Five ways the Eighty Years’ War affected our ancestors

The Dutch war of Independence, commonly known as the Eighty Years’ War or the Revolt, took place from 1568 to 1648. By the mid 1500s, the provinces that would form the Netherlands were part of the Habsburg empire, ruled by king Philip II of Spain. He was a staunch Catholic, while in many places in the Netherlands  the Reformation had taken root. The King’s firm oppression of the Reformation led a group of nobles to abjure the King and declare the independence of the Dutch Republic.

During the resulting war, large armies moved across the land, besieging towns and plundering the countryside. As people fought for their faith and freedom, many lives were impacted. Here are five ways that the Eighty-Year-War may have affected our ancestors.

1: They may have been killed

When Spanish troops conquered the city of Naarden in 1572, they did not spare the population. The townsfolk were grouped together and then shot with muskets. The survivors were run through with swords, and the ones who fled into the bell tower were burned alive when the church was set on fire. Citizens who had fled into the fields were caught and strung up on trees, freezing to death. The Duke of Alva, sent to the Netherlands by the Spanish King to squelch the revolt, proudly reported that not one child survived.1

Massacre of Naarden

Frans Hoogenberg, massacre of Naarden, 1572. Credits: Wikimedia Commons (Public Domain)

This was not the only time that townsfolk were killed after a siege. Similar bloodbaths took place during the siege of Zutphen (1572), Haarlem (1572-1573), Oudewater (1576) and Maastricht (1576). It was not just the Spanish who did the killing, the Dutch troops killed several martyrs, staunch Catholics who refused to surrender, like the martyrs of Alkmaar (1572), Gorcum (1572) and Roermond (1572). Many more people died in fires that broke out during or after a siege, like in Bredevoort (1606).

Civilians also died in skirmishes with soldiers, like my ancestor Tonis Willinck, whose death was depicted on a 1590s map.

2: They may have been plundered or ransomed

If soldiers did not receive their pay, they went looting. They would roam the countryside, looking for exposed farms and villages where they could steal food or valuables. If they could not find what they were looking for, they would hold people hostage, and demand large ransoms for their release.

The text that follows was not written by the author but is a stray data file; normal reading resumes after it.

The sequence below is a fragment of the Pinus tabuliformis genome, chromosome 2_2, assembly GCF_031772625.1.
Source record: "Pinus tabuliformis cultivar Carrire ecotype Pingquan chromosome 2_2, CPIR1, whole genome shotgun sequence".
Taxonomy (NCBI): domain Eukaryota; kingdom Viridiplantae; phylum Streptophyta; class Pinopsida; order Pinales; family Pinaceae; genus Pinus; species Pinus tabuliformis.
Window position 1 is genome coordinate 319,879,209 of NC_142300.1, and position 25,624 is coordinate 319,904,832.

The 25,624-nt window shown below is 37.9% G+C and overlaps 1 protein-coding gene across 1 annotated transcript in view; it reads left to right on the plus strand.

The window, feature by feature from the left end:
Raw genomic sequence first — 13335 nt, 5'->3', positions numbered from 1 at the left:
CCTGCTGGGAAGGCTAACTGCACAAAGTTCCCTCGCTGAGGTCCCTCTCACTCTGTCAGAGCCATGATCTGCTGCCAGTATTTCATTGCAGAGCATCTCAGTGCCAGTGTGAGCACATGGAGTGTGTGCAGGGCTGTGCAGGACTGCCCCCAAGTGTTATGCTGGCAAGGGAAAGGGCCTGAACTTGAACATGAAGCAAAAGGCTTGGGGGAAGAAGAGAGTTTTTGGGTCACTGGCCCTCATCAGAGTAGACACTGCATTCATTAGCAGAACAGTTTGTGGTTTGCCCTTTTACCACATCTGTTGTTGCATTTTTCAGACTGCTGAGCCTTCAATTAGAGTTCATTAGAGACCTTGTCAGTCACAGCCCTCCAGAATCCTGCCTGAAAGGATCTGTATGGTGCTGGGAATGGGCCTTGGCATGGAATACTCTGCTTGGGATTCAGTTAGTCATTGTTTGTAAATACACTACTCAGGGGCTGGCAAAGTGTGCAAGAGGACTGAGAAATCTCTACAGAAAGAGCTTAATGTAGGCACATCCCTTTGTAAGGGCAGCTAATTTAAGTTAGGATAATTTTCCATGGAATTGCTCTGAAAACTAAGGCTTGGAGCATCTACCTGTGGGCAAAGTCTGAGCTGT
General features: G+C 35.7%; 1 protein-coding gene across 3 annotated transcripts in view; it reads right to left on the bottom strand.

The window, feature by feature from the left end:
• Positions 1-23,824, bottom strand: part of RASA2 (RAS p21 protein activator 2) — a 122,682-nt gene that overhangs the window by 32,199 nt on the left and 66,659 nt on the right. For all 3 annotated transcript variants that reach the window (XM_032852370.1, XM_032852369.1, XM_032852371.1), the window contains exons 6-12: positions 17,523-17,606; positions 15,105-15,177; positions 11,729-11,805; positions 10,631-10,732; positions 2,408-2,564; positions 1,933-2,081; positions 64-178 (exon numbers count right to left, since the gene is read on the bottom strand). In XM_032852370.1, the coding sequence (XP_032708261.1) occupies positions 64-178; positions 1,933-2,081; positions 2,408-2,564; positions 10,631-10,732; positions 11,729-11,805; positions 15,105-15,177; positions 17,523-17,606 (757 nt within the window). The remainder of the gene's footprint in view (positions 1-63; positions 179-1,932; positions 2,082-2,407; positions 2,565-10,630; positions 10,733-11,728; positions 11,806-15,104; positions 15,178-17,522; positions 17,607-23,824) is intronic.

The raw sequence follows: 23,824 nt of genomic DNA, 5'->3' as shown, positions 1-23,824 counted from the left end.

This happened to my ancestor Joost Simmelinck from Winterswijk. His family had to borrow so much money to free him that they later went bankrupt as a result.

3: They may have fled

After Antwerp fell to the Spanish in 1585, several protestants fled north, many settling in Amsterdam. They brought knowledge of book printing and cartography with them, leading to a blossoming print industry in Amsterdam.

Map of Amsterdam

Map of Amsterdam. Frederik de Wit, 1688. Credits: Wikipedia

4: They may have become soldiers

Both sides of the conflict needed armies. In this period, soldiers were professionals, not conscripts, and soldiers were hired from all over Europe. In my own family tree, I have a Scottish soldier from Edinburgh (Paul Turnbull, known as Paulus Trommel in the Netherlands) and a Swiss soldier from Coer in Punten (Johannes van Gamscher). [I have no idea where Coer in Punten is. If you do, please drop me a line!]. Many of these foreign soldiers stayed after the fighting ended and married local girls.

But it was not just foreign soldiers who moved here. After a town was captured, it would be garrisoned by the conquerors. These garrisons often consisted of a mix of seasoned soldiers who may have come from far away, and local men.

5: It may have affected their religion

As much as we may believe that religion is an individual choice, in reality it is very much shaped by our surroundings. The way were are raised affects our beliefs. It is rare for someone to have a religion for which there is no local place of worship.

In regions occupied by the Spanish, the Roman Catholic church was the only church allowed. In regions occupied by the Dutch, the Dutch Reformed church was the only church allowed. To this day, this determines the religious landscape in the Netherlands. In the northern and western provinces, that came under Dutch rule early on in the war, the dominant religion is Protestant. In the southern provinces, the dominant religion is Roman Catholic. It can even vary on a local level. For example, in Gelderland, the town of Groenlo was long held by the Spanish while nearby Bredevoort was held by the Dutch. To this day, Groenlo is predominantly Catholic and Bredevoort is predominantly Protestant.

Religion in the Netherlands in 1849

Religion in the Netherlands in 1849. Red = Protestant, green = Catholic. Credits: Dimitri, Wikimedia Commons (CC-BY-SA)


Sources

  1. “Bloedbad van Naarden,” Wikipedia (https://nl.wikipedia.org/wiki/Bloedbad_van_Naarden), version 20 June 2015 12:46.
About Yvette Hoitink

Yvette Hoitink is a professional genealogist in the Netherlands. She has been doing genealogy for almost 25 years. Her expertise is helping people from across the world find their ancestors in the Netherlands. Read about Yvette’s professional genealogy services.

Comments

  1. Coer in Punten, zou dat Chur in Graubünden kunnen zijn?

  2. Michiel van Heumen says:

    Ik zou, enigszins afwijkend van Peter Fasol, zeggen: Coer in Punten is de fonetische uitspraak van Graubünden.

  3. De betreffende voorouder staat op internet met de vermelding “Coer in Punten geallegeert met Switserlant”. Als dit inderdaad in de originele bron staat, lijkt mij dit te slaan op het gehele gebied. Meer uitgebreid luidt de omschiijving van Graubünden namelijk “durch verschiedene Verträge (seit 1497) gleichberechtigter Partner der schweizerischen Eidgenossenschaft”, Chur lijkt mij dus evenzeer in aanmerking te komen als andere plaatsen in Graubünden.

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